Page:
You should feel a bony and spiky landmark. This is the angulus superior and the place where the levator scapulae attaches at your shoulder blade.

6. Levator Scapulae: Self-massage

I recommend massaging this muscle with the Trigger Fairy or a massage ball. Of course, you could also use your hands, but this can be quite hard on them.

On this page I will describe the massage with the first two tools.

I divided the massage into two areas, namely the area at your neck and the one at your upper shoulder blade (where the muscle originates from).

If you suffer from a stiff neck, you should concentrate on the area at your neck, as this is where the problematic muscle fibers and trigger points are located.

Massaging the area at the angulus superior is “comfortable” and feels good, but will not help to free your neck.

6.1 Self-massage at the neck with the Trigger Fairy

In this area there is no better tool than the Trigger Fairy. You can massage all the muscles very precisely without putting any stress on your fingers.

As a massage technique you can use precise massage strokes or the pressure-motion technique.

Before you start, know that the muscles of your neck contain a lot of receptors for your orientation in space.

If you start you massage too intense, your nervous system might get irritated, and leave you with dizziness for some days.

So, make sure to keep the pressure and duration of your massage short, and only slowly increase those two variables.

Always listen to the reactions of your body.

Precise massage strokes

  • Place the Fairy at the upper end of your cervical spine, right below your skull.
  • Hold its handle in front of your face.
  • Gently exert pressure and search for tender muscle tissue.
  • Massage each tender point by stroking a few times over it.

Pressure-motion technique

  • Place the Fairy on the upper part of the levator scapulae.
  • Search for tender spots by pressurizing the muscle and simultaneously moving your head.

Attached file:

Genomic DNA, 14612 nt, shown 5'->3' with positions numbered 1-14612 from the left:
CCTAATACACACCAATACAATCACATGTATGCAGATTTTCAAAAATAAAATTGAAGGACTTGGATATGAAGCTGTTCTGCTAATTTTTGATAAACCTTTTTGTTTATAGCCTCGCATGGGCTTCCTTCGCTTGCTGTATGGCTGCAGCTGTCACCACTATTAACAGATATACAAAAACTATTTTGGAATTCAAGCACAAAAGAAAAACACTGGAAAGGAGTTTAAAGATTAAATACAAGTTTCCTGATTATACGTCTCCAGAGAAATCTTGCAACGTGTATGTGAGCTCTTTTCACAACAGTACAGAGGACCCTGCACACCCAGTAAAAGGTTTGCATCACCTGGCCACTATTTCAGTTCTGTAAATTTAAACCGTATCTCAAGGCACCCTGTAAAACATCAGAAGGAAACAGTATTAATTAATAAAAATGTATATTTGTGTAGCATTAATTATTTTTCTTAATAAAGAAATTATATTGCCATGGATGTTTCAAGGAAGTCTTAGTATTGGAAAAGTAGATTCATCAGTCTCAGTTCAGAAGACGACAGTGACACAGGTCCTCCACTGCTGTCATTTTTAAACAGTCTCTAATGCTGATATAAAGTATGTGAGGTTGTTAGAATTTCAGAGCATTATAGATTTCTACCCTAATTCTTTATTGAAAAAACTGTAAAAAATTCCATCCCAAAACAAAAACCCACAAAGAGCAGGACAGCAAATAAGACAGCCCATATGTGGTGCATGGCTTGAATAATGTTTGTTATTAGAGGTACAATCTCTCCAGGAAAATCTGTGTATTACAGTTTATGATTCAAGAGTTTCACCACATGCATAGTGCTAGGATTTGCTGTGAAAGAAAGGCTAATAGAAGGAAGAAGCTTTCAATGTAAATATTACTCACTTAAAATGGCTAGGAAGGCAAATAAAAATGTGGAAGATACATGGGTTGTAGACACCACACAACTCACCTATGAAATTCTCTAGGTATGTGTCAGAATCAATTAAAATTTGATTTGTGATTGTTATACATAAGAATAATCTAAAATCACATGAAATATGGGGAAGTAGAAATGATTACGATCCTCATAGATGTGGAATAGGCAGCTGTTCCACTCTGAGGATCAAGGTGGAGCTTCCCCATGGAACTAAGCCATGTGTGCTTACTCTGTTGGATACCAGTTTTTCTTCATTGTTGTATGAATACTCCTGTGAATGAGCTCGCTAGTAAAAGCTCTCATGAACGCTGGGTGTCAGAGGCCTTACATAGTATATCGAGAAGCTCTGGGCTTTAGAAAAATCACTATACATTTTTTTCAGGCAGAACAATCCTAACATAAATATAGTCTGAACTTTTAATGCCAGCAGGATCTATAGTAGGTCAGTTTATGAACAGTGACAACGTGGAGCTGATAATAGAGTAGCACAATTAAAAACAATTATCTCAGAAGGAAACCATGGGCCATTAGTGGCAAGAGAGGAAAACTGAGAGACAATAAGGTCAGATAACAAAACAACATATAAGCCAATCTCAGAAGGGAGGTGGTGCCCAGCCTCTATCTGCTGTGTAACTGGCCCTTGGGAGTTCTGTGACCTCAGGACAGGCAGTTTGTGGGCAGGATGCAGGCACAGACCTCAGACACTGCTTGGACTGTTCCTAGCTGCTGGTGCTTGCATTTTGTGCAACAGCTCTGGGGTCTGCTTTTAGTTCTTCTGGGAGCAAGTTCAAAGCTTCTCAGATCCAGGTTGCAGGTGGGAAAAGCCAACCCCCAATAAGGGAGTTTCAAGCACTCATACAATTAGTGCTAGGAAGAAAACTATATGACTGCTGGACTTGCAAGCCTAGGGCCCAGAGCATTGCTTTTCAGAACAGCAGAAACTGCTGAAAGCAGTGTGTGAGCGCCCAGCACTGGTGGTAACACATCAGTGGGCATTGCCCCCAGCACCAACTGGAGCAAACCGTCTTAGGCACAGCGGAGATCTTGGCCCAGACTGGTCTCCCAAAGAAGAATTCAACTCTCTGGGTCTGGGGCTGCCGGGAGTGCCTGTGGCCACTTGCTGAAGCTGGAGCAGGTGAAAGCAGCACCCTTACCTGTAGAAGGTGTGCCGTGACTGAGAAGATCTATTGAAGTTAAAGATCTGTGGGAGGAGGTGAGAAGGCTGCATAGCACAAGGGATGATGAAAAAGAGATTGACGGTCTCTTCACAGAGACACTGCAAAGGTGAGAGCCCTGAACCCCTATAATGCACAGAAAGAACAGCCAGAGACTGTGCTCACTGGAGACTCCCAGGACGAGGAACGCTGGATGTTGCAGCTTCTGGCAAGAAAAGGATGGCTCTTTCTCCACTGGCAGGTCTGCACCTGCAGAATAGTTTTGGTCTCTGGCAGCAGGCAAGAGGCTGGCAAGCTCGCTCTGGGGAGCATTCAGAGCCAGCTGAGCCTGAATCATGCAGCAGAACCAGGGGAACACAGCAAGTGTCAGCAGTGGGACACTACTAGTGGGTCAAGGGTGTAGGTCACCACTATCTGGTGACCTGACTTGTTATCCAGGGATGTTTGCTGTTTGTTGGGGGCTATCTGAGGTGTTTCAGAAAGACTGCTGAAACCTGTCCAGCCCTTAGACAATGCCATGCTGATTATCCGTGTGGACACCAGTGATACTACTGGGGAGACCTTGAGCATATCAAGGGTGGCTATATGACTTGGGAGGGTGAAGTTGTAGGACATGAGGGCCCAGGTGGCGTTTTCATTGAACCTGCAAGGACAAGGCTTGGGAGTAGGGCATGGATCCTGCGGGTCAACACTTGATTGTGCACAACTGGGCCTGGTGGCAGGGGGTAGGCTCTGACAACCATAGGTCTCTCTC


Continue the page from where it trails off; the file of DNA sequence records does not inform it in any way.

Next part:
• To massage these areas, stay there and keep moving your head.
  • Concentrate your massage on the painful ranges of motion.

Exemplary massage positions


6.3 Self-massage at the neck with a ball

Although at the neck the ball cannot match the precision of the Fairy, you still get decent results.

For example, you can relieve some muscle tension with the ball, and afterwards work the tiny muscle knots in your levator with the Fairy.

  • Place the ball at the side of your neck and lean against a wall.
  • Slowly roll over its area and search for tender points.
  • Massage each of them with about 10 strokes.
  • Again, do not overdo it here and listen to your body.

6.3 Self-massage at the shoulder blade with the Trigger Fairy

In this area I recommend using the pressure-motion technique.

  • Place the Fairy at the upper border of your shoulder blade (angulus superior).
  • Search for tender points by pulling the Fairy downwards.
  • Massage each point by executing slow circular shoulder motions.
  • Alternatively, you can lift and lower your shoulder.

Exemplary massage positions


6.4 Self-massage at the shoulder blade with a ball

  • Place the ball at the area of your upper shoulder blade (angulus superior).
  • Lean against a wall and make sure to place your hips and feet far enough away from the wall.
  • Only this way you can create enough pressure for the massage.
  • Search for tender spots by rolling over this area …
  • … and massage each of them with slow strokes.

6.5 Self-massage with your hands

  • Form your hands like a shovel.
  • Place your fingertips in the area you want to massage.
  • Execute slow massage strokes by pulling skin over the muscle.
  • This way search for tender areas in the muscle.
  • Massage each tender spot with a few short and slow massage strokes.


  • Calais-German, Blandine. Anatomy of Movement. Seattle: Eastland Press, 1993. Print
  • Davies, Clair, and Davies, Amber. The Trigger Point Workbook: Your Self-Treatment Guide For Pain Relief. Oakland: New Harbinger Publications, Inc., Print
  • Simons, David G., Lois S. Simons, and Janet G. Travell. Travell & Simons’ Myofascial Pain and Dysfunction: The Trigger Point Manual. Baltimore, MD: Williams & Wilkins, 1999. Print.
  • Schünke, Michael., Schulte, Erik, and Schumacher, Udo. Prometheus: Lernatlas der Anatomie. Stuttgart/New York: Georg Thieme Verlag, 2007. Print